Introducing Ouigo, France’s new budget TGV
Well, it has finally happened. The SNCF, France’s national railway monopoly, is launching a new low-cost rail service christened “Ouigo” that will begin service on April 2, 2013. Ultra-cheap introductory tickets are now officially available through the Ouigo website.
At just €10 (ten, dix, diez, X – just to be clear, it’s not a typo!) for a ticket that would cost €60, €70, or even €80 on a normal TGV, well, yes, “oui” will go indeed!
How Ouigo works
The SNCF said there will be 62 different TGV (“train à grande vitesse,” or high speed trains) each week serving various destinations. Trains are the same as the standard TGVs and the stops are mostly familiar, running between the Paris region, Lyon, Montpellier, and Marseille, among other cities.
Ouigo will launch with service only to the southeast of France, which accounts for 35% of all TGV traffic in the nation. A successful run, however, could mean spin-offs to Bordeaux, Rennes, or Strasbourg in the future, if we’re lucky!
Oui-know that you’re ready to book a ticket now, but first be aware of some of the differences between Ouigo and standard TGV service. Here’s a quick overview:
1. Ouigo doesn’t stop in Paris.
The train actually departs and arrives from Marne-la-Vallée, right by Disneyland Paris. This is also a stop on the Eurostar line from London, in case any Brits were looking for a cheaper shot down to the south of France.
For Parisians, however, sure, it’s only a 30-40 minute RER ride from Paris, not to mention the Metro to get to the RER to get to the Ouigo train. Sounds like a hoot, right?
Center-city Parisians aren’t the main audience, however, and the SNCF is targeting suburbanites who would usually travel by car, offering the low-cost train as an alternative. But no one is writing off a direct train from Paris one day in the future…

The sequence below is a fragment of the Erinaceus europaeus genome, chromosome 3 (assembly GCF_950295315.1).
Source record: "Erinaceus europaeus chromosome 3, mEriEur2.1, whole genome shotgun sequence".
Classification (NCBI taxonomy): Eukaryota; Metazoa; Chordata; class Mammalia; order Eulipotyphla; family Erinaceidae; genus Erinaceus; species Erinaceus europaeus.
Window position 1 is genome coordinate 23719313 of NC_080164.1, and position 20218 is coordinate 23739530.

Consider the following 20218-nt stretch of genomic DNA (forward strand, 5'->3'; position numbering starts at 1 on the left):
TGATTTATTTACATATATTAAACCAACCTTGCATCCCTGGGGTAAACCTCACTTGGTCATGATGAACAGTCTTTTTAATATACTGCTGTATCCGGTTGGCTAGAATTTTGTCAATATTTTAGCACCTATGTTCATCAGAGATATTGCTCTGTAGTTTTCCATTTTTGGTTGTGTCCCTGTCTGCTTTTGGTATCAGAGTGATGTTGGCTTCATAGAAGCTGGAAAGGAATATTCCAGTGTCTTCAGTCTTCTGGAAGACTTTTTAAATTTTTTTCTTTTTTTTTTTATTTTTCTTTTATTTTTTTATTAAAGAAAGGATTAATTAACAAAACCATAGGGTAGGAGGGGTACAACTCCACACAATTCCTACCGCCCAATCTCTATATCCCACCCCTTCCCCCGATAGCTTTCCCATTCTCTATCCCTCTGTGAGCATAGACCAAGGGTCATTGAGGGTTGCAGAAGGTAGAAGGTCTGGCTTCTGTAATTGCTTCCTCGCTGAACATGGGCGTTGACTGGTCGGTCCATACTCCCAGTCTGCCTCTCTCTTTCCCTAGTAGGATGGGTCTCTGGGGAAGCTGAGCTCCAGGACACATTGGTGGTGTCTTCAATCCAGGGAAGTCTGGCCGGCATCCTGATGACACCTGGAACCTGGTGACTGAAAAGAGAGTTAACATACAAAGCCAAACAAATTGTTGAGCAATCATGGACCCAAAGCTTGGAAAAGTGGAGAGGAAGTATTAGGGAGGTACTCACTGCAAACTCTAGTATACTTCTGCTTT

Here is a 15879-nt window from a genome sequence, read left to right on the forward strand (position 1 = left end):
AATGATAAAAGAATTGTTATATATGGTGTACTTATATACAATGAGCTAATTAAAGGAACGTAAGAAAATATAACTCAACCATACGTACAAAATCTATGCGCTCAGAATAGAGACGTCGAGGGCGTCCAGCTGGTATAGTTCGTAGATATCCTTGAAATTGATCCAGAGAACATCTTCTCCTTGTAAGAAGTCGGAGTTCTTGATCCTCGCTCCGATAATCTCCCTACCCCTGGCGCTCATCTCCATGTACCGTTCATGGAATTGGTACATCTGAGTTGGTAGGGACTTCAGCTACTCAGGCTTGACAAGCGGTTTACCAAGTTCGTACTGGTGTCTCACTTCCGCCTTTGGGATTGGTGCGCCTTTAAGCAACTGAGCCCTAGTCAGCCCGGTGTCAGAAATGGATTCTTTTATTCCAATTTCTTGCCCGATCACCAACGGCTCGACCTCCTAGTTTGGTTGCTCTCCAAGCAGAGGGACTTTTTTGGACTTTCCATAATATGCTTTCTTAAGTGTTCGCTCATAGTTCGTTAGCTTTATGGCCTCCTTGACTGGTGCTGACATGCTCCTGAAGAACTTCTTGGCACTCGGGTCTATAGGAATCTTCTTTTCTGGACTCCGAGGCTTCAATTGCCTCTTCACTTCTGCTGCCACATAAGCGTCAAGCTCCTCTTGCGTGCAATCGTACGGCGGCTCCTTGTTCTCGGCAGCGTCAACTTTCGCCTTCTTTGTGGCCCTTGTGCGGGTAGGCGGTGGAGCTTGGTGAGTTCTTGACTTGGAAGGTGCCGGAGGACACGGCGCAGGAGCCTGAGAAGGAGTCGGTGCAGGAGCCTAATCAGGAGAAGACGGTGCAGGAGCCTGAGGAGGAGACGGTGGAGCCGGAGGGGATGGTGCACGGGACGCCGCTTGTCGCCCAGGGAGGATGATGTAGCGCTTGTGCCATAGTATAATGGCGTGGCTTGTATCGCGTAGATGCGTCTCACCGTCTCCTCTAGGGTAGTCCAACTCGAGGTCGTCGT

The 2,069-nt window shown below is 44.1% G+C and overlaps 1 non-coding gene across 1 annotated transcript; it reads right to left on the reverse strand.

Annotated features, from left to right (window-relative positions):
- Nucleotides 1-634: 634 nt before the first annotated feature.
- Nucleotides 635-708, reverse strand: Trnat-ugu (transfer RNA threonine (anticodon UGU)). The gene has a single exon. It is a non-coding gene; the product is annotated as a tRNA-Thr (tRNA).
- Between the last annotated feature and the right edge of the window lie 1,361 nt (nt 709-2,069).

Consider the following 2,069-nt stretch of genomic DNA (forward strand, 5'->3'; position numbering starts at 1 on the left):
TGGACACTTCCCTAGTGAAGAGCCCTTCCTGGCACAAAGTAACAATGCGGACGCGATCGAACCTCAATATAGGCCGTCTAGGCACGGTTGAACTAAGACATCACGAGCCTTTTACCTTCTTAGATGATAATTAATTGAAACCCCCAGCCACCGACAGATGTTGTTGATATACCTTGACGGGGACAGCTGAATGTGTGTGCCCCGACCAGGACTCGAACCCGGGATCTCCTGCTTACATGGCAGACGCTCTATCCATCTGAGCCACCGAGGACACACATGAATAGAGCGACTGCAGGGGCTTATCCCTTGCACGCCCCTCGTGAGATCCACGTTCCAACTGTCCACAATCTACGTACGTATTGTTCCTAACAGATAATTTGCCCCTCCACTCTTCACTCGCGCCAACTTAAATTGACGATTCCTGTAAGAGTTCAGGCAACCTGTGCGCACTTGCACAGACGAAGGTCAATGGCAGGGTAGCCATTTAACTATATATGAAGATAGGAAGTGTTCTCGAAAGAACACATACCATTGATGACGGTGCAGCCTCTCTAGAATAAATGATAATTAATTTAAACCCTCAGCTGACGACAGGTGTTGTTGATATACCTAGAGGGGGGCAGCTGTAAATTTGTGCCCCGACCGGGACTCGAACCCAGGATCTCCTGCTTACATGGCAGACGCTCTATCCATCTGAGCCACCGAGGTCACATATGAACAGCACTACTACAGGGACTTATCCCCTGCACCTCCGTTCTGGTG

2. Keep an eye out for extra charges.
Anyone who has ever taken Ryanair will understand the hidden costs of budget travel. While the Ouigo extra charges aren’t as extreme as the Irish airline, there are supplementary charges possible, like €2 for an electrical plug if you want to charge something. And if you’re not traveling light, extra baggage beyond the one suitcase and one handbag allowance will cost you €5 when reserving a ticket or €10 afterwards, so plan accordingly.
So far, trips to the bathrooms are free…
3. Act fast to book a €10 tickets.
Prices will go up after the first 400,000 seats are sold at €10. Then the next million or so tickets skyrocket, relatively, to €25. The prices continue to rise with demand.
Tickets can only be bought online, so don’t bother heading to a train station expecting inexpensive tickets. A color-coded calendar on the website will indicate when the most low-cost tickets are available (think pink!) and when cheap tickets are dwindling (white or, worse, blue).
4. Choose your tickets wisely.
Tickets are not reimbursable, but you can change the name on it or switch it for another date. If you are going to change a cheaper ticket for a more expensive one, you’ll have to pay the difference. If you’re getting a cheaper ticket, you won’t be reimbursed the extra that you paid. Such is low-cost.
5. Say goodbye to the café car.
If you’re interested in low-cost travel, you’re not expecting the Four Seasons. Ouigo is no exception. There’s no First Class aboard this train. Gone are the days of the dining car, so bring your own pastry and coffee if you’re an obsessive traveling eater. (Although, really, the ride is only 3 hours and 15 minutes from Ile-de-France to Marseille, so you’ll survive!)
No onboard café means more seats though, with each train holding about 20% more seating than standard high-speed TGV trains. Otherwise, the trains are perfectly comfortable.